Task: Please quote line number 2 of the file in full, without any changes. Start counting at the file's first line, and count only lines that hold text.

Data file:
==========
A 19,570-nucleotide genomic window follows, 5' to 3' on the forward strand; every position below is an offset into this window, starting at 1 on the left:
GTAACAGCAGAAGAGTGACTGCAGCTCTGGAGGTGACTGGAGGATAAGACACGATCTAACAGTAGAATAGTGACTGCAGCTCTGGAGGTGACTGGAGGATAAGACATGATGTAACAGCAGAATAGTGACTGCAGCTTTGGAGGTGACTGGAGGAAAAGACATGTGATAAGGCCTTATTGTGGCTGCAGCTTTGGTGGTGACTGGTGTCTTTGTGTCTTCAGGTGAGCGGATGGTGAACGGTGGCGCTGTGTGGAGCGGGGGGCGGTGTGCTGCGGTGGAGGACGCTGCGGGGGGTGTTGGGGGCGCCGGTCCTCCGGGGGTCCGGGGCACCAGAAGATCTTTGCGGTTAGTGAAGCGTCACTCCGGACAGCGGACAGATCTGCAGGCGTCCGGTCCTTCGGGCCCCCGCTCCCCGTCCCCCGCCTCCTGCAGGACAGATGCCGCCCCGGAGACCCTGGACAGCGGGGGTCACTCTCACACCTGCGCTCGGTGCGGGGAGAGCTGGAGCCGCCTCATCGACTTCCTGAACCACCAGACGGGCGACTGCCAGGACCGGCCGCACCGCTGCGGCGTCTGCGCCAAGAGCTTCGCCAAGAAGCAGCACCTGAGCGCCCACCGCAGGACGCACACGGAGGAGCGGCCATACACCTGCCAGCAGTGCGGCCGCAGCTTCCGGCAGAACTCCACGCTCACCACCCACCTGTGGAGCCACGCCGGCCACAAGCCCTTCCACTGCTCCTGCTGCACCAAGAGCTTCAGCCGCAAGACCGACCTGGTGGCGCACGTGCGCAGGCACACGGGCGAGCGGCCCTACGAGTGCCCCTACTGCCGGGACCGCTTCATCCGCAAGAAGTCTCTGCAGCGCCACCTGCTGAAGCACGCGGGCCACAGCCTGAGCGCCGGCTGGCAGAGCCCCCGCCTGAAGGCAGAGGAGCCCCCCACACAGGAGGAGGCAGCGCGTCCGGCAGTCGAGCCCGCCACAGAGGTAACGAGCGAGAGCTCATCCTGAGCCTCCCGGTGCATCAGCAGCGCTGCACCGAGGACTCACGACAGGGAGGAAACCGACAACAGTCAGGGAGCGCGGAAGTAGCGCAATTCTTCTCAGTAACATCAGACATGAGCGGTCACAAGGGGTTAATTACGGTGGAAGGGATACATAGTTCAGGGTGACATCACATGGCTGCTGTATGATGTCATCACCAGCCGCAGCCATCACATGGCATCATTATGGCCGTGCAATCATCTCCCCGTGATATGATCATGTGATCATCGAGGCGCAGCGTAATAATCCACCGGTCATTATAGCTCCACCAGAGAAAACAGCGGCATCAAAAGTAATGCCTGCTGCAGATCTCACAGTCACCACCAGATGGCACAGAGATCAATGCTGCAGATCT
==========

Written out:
GTAACAGCAGAAGAGTGACTGCAGCTCTGGAGGTGACTGGAGGATAAGACACGATCTAACAGTAGAATAGTGACTGCAGCTCTGGAGGTGACTGGAGGATAAGACATGATGTAACAGCAGAATAGTGACTGCAGCTTTGGAGGTGACTGGAGGAAAAGACATGTGATAAGGCCTTATTGTGGCTGCAGCTTTGGTGGTGACTGGTGTCTTTGTGTCTTCAGGTGAGCGGATGGTGAACGGTGGCGCTGTGTGGAGCGGGGGGCGGTGTGCTGCGGTGGAGGACGCTGCGGGGGGTGTTGGGGGCGCCGGTCCTCCGGGGGTCCGGGGCACCAGAAGATCTTTGCGGTTAGTGAAGCGTCACTCCGGACAGCGGACAGATCTGCAGGCGTCCGGTCCTTCGGGCCCCCGCTCCCCGTCCCCCGCCTCCTGCAGGACAGATGCCGCCCCGGAGACCCTGGACAGCGGGGGTCACTCTCACACCTGCGCTCGGTGCGGGGAGAGCTGGAGCCGCCTCATCGACTTCCTGAACCACCAGACGGGCGACTGCCAGGACCGGCCGCACCGCTGCGGCGTCTGCGCCAAGAGCTTCGCCAAGAAGCAGCACCTGAGCGCCCACCGCAGGACGCACACGGAGGAGCGGCCATACACCTGCCAGCAGTGCGGCCGCAGCTTCCGGCAGAACTCCACGCTCACCACCCACCTGTGGAGCCACGCCGGCCACAAGCCCTTCCACTGCTCCTGCTGCACCAAGAGCTTCAGCCGCAAGACCGACCTGGTGGCGCACGTGCGCAGGCACACGGGCGAGCGGCCCTACGAGTGCCCCTACTGCCGGGACCGCTTCATCCGCAAGAAGTCTCTGCAGCGCCACCTGCTGAAGCACGCGGGCCACAGCCTGAGCGCCGGCTGGCAGAGCCCCCGCCTGAAGGCAGAGGAGCCCCCCACACAGGAGGAGGCAGCGCGTCCGGCAGTCGAGCCCGCCACAGAGGTAACGAGCGAGAGCTCATCCTGAGCCTCCCGGTGCATCAGCAGCGCTGCACCGAGGACTCACGACAGGGAGGAAACCGACAACAGTCAGGGAGCGCGGAAGTAGCGCAATTCTTCTCAGTAACATCAGACATGAGCGGTCACAAGGGGTTAATTACGGTGGAAGGGATACATAGTTCAGGGTGACATCACATGGCTGCTGTATGATGTCATCACCAGCCGCAGCCATCACATGGCATCATTATGGCCGTGCAATCATCTCCCCGTGATATGATCATGTGATCATCGAGGCGCAGCGTAATAATCCACCGGTCATTATAGCTCCACCAGAGAAAACAGCGGCATCAAAAGTAATGCCTGCTGCAGATCTCACAGTCACCACCAGATGGCACAGAGATCAATGCTGCAGATCT